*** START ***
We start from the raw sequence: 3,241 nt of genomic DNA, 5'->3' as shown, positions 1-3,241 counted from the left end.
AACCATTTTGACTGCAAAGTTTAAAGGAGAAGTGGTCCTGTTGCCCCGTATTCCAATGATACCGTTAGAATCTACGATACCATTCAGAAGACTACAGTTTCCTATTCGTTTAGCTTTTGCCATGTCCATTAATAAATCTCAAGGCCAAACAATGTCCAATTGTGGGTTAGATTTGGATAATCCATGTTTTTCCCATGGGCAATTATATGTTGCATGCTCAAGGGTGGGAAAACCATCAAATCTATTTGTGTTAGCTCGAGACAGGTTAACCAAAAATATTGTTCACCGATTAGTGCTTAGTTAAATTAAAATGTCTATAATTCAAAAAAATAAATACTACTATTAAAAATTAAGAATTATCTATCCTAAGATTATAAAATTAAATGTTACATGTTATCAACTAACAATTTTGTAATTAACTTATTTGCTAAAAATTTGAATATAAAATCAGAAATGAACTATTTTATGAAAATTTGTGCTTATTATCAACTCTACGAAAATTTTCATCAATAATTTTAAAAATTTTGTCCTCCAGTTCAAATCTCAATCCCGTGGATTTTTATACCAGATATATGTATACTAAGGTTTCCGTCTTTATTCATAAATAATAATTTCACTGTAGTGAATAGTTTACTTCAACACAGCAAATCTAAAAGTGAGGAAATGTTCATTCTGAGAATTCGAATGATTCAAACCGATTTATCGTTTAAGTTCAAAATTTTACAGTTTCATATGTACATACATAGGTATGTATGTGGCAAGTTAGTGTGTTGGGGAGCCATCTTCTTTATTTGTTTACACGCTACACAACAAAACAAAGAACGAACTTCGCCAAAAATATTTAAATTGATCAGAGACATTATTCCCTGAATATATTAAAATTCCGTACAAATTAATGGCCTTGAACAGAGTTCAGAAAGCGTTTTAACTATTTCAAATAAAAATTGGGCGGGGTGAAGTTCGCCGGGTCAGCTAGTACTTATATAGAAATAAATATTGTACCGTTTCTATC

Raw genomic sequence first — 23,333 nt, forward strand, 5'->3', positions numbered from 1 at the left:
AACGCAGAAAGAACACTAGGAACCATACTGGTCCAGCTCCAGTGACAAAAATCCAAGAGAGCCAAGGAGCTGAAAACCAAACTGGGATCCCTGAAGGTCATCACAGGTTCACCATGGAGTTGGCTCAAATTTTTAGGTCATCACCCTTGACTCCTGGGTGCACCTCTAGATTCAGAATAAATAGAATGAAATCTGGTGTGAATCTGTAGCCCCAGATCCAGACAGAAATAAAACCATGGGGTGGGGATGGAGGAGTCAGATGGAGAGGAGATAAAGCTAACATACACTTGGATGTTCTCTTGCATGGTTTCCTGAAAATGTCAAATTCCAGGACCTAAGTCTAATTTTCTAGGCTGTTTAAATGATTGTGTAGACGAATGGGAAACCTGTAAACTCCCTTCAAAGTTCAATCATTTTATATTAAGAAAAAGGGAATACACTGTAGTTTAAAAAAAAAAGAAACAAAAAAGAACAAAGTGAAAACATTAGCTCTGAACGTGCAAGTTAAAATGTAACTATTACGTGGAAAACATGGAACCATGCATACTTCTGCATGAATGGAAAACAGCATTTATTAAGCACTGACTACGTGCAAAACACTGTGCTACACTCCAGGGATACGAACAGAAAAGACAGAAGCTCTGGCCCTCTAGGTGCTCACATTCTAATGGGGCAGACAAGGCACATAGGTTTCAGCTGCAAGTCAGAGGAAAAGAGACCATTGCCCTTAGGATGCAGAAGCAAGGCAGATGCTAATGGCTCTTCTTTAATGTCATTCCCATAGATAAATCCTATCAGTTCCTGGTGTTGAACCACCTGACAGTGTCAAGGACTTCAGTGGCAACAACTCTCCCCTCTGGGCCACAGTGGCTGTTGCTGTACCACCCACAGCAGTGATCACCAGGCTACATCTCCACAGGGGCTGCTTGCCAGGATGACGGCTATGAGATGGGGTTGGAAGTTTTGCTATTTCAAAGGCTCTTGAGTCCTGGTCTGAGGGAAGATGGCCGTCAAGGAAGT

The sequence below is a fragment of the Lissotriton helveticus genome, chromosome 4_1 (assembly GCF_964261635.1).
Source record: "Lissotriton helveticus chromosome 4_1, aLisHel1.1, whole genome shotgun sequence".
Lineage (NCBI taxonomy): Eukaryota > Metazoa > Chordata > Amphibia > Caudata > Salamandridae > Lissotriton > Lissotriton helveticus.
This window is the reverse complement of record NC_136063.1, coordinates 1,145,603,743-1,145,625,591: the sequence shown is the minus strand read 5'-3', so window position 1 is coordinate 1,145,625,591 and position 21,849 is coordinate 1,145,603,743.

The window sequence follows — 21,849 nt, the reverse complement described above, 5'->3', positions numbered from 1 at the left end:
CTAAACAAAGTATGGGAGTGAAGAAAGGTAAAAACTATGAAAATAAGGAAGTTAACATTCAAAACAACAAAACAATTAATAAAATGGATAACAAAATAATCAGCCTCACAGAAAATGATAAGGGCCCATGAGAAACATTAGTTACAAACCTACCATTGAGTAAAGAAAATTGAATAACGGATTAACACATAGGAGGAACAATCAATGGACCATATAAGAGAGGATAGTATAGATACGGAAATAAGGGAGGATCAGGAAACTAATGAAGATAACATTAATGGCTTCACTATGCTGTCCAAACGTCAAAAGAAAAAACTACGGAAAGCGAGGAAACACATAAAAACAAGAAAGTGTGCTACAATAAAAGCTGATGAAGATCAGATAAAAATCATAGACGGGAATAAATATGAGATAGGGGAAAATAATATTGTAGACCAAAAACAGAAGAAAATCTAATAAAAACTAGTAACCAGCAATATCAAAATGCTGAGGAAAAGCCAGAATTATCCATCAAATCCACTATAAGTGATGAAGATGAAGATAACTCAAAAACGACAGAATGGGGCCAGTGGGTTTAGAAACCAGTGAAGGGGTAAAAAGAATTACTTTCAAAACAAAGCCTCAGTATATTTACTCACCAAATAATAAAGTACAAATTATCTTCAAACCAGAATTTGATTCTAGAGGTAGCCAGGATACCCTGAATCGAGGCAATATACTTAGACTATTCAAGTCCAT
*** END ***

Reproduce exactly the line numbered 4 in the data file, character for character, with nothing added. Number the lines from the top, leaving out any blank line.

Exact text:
AACGCAGAAAGAACACTAGGAACCATACTGGTCCAGCTCCAGTGACAAAAATCCAAGAGAGCCAAGGAGCTGAAAACCAAACTGGGATCCCTGAAGGTCATCACAGGTTCACCATGGAGTTGGCTCAAATTTTTAGGTCATCACCCTTGACTCCTGGGTGCACCTCTAGATTCAGAATAAATAGAATGAAATCTGGTGTGAATCTGTAGCCCCAGATCCAGACAGAAATAAAACCATGGGGTGGGGATGGAGGAGTCAGATGGAGAGGAGATAAAGCTAACATACACTTGGATGTTCTCTTGCATGGTTTCCTGAAAATGTCAAATTCCAGGACCTAAGTCTAATTTTCTAGGCTGTTTAAATGATTGTGTAGACGAATGGGAAACCTGTAAACTCCCTTCAAAGTTCAATCATTTTATATTAAGAAAAAGGGAATACACTGTAGTTTAAAAAAAAAAGAAACAAAAAAGAACAAAGTGAAAACATTAGCTCTGAACGTGCAAGTTAAAATGTAACTATTACGTGGAAAACATGGAACCATGCATACTTCTGCATGAATGGAAAACAGCATTTATTAAGCACTGACTACGTGCAAAACACTGTGCTACACTCCAGGGATACGAACAGAAAAGACAGAAGCTCTGGCCCTCTAGGTGCTCACATTCTAATGGGGCAGACAAGGCACATAGGTTTCAGCTGCAAGTCAGAGGAAAAGAGACCATTGCCCTTAGGATGCAGAAGCAAGGCAGATGCTAATGGCTCTTCTTTAATGTCATTCCCATAGATAAATCCTATCAGTTCCTGGTGTTGAACCACCTGACAGTGTCAAGGACTTCAGTGGCAACAACTCTCCCCTCTGGGCCACAGTGGCTGTTGCTGTACCACCCACAGCAGTGATCACCAGGCTACATCTCCACAGGGGCTGCTTGCCAGGATGACGGCTATGAGATGGGGTTGGAAGTTTTGCTATTTCAAAGGCTCTTGAGTCCTGGTCTGAGGGAAGATGGCCGTCAAGGAAGT